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Command Line Interface

This page describes the command line interace (CLI) to interact with Stardog. Please view Stardog and Stardog Admin CLI Reference Manuals for a full description of all CLI commands.

Page Contents
  1. Overview
  2. Security Considerations
  3. Command Groups
  4. Connection Strings
    1. Example Connection Strings
  5. Autocomplete
  6. Installing Man Pages Locally


Stardog’s command-line interface (CLI) comes in two parts:

  1. stardog-admin: administrative client
  2. stardog: a user’s client

The admin and user’s tools operate on local or remote databases using HTTP protocol. These CLI tools are self-documenting, and their help output is their canonical documentation. In other words, if there is a conflict between this documentation and the output of the CLI tools’ help command, the CLI output is correct.

Security Considerations

We divide administrative functionality into two CLI programs for reasons of security: stardog-admin will need, in production environments, to have considerably tighter access restrictions than stardog.

For usability, Stardog provides a default user admin and password admin in stardog-admin commands if no user or password are given. This is insecure; before any serious use of Stardog is contemplated, read the Security section at least twice, and then–minimally–change the administrative password to something we haven’t published online!

Command Groups

The CLI tools use “command groups” to make CLI subcommands easier to find. To print help for a particular command group, just ask for help:

stardog help [command_group_name]

See the Stardog CLI Reference and Stardog Admin CLI Reference for the canonical list of commands

The main help command for either CLI tool will print a listing of the command groups:

$ stardog help                                                                               
usage: stardog [ --krb5 ] [ --krb5-disable-rdns ] <command> [ <args> ]

Commands are:
    data        Commands which can modify or dump the contents of a database
    doc         Unstructured document processing
    file        Commands for manipulating rdf files
    graphql     Commands for working with GraphQL
    help        Display help information
    icv         Commands for working with Stardog Integrity Constraint support
    namespace   Commands which work with the namespaces defined for a database
    query       Commands which query a Stardog database
    reasoning   Commands which use the reasoning capabilities of a Stardog database
    tx          Commands for managing transactions
    version     Prints information about this version of Stardog.

See 'stardog help <command>' for more information on a specific command.

To get more information about a particular command, simply issue the help command for it including its command group:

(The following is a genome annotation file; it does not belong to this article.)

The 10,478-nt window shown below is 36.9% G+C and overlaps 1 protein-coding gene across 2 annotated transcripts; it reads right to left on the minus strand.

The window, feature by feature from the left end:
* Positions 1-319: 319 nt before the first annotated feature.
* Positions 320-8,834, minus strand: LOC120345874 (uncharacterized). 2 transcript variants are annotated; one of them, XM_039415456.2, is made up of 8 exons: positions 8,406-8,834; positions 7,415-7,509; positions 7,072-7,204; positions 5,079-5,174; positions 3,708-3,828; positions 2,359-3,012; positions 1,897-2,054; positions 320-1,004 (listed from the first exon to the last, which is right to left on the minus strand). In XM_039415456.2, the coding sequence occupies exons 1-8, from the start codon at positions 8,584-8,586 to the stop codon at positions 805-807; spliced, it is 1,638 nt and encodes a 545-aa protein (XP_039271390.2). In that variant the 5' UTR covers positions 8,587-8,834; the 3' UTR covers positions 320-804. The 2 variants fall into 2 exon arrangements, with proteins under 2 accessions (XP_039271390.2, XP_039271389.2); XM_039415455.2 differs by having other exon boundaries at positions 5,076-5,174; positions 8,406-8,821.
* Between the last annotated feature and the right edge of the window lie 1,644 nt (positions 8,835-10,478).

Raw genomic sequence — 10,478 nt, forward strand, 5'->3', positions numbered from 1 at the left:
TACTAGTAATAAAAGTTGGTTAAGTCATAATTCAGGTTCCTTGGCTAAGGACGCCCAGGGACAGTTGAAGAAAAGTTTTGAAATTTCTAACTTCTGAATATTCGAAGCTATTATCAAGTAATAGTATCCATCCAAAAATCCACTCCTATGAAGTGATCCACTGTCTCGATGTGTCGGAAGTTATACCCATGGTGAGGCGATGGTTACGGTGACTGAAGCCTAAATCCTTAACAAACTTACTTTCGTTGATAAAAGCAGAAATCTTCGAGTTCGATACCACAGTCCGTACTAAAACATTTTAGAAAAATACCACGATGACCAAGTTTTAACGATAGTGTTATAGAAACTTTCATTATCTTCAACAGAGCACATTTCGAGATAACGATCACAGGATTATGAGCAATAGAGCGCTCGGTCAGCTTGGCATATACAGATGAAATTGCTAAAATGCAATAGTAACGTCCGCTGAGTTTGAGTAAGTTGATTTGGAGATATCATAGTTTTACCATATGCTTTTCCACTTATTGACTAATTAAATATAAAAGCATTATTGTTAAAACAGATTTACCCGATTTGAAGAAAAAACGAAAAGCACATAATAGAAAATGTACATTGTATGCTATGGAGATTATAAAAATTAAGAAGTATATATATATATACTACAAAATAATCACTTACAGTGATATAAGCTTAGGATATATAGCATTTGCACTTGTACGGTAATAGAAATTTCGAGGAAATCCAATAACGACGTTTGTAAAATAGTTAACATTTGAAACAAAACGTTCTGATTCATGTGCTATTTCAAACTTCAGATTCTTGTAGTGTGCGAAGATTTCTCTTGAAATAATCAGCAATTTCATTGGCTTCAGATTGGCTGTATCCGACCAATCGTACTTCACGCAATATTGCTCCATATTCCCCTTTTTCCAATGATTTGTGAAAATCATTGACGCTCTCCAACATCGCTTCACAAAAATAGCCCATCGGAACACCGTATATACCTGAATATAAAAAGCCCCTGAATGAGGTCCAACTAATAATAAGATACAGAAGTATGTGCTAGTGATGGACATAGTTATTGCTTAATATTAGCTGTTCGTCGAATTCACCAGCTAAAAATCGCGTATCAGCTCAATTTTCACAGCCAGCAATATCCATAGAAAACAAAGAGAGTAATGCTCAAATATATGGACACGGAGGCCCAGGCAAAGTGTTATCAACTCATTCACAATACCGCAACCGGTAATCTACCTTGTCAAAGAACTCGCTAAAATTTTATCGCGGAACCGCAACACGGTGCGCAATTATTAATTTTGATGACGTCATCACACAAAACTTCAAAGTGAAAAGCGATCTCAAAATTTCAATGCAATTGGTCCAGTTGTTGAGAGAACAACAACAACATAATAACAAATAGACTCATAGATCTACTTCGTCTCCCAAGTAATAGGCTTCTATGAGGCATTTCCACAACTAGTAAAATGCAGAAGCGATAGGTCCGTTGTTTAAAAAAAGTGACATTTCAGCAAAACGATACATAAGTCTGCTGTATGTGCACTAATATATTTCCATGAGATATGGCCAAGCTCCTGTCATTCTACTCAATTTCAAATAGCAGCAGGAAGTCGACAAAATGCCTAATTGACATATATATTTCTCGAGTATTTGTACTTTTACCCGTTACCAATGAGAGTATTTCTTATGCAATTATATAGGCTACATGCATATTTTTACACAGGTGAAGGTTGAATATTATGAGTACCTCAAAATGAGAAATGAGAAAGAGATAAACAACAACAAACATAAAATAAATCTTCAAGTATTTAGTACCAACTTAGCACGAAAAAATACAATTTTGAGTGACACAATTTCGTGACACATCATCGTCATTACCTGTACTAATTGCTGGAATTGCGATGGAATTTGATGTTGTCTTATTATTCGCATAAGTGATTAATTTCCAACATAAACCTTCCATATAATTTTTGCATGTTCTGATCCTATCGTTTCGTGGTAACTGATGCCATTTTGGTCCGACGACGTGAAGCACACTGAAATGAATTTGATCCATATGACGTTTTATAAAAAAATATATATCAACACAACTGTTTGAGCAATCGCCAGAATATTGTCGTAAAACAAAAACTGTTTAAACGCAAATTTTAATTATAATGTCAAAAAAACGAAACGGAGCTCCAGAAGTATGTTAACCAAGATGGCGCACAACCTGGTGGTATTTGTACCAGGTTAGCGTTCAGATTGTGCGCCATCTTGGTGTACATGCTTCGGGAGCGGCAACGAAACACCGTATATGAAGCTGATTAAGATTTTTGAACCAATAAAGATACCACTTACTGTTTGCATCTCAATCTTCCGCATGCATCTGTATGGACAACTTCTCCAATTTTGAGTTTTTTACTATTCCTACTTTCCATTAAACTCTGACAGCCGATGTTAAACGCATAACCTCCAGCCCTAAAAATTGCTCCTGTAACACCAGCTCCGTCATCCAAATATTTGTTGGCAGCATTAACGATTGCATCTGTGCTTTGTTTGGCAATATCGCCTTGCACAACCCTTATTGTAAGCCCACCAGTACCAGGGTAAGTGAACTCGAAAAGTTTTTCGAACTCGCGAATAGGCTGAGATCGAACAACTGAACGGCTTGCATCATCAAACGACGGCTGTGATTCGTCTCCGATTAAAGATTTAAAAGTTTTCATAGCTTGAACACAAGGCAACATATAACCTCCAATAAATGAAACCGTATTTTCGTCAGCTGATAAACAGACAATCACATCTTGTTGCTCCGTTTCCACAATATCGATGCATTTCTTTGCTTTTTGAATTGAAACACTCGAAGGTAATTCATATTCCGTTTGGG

stardog help query execute

Finally, everything here about command groups, commands, and online help works for stardog-admin

Connection Strings

You need to know how to make a connection string to talk to a Stardog database. A connection string may consist solely of the database name in cases where

  1. Stardog is listening on the standard port 5820; and
  2. the command is invoked on the same machine where the server is running.

In other cases, a “fully qualified” connection string, as described below, is required.

Further, the connection string is assumed to be the first argument of any command that requires a connection string. Some CLI subcommands require a Stardog connection string as an argument to identify the server and database upon which operations are to be performed.

Connection strings are URLs and may either be local to the machine where the CLI is run or they may be on some other remote machine.

Stardog connection strings use the http:// protocol scheme.

Example Connection Strings

To make a connection string, you need to know the machine name, the port Stardog Server is running on and the name of the database:


Here are some example connection strings

  1. http://myserver/myStardog/myDb
  2. http://localhost:12345/myOtherDb

Using the default port for Stardog’s use of HTTP protocol simplifies connection strings. connectionOptions are a series of ; delimited key-value pairs which themselves are = delimited. Key names must be lowercase and their values are case-sensitive.


Stardog also supports CLI autocomplete via bash autocompletion. To install autocomplete for bash shell, you’ll first want to make sure bash completion is installed.

  • brew install bash-completion

    To enable, edit .bash_profile:

    if [ -f `brew --prefix`/etc/bash_completion ]; then
      . `brew --prefix`/etc/bash_completion
  • sudo port install bash-completion

    Then, edit .bash_profile

    if [ -f /opt/local/etc/bash_completion ]; then
       . /opt/local/etc/bash_completion
  • sudo apt-get install bash-completion

    Now put the Stardog autocomplete script— which is found in your distribution—into your bash_completion.d directory, typically one of /etc/bash_completion.d, /usr/local/etc/bash_completion.d or ~/bash_completion.d.

    Alternately you can put it anywhere you want, but tell .bash_profile about it:

    source ~/
  • sudo yum install bash-completion

    Now put the Stardog autocomplete script— which is found in your distribution—into your bash_completion.d directory, typically one of /etc/bash_completion.d, /usr/local/etc/bash_completion.d or ~/bash_completion.d.

    Alternately you can put it anywhere you want, but tell .bash_profile about it:

    source ~/

Installing Man Pages Locally

To install the man pages locally in your Unix-like environment:

$ cp <stardog-installation-directory>/docs/man1/* /usr/local/share/man1
$ cp <stardog-installation-directory>/docs/man8/* /usr/local/share/man8
$ mandb
$ man stardog-admin-server-start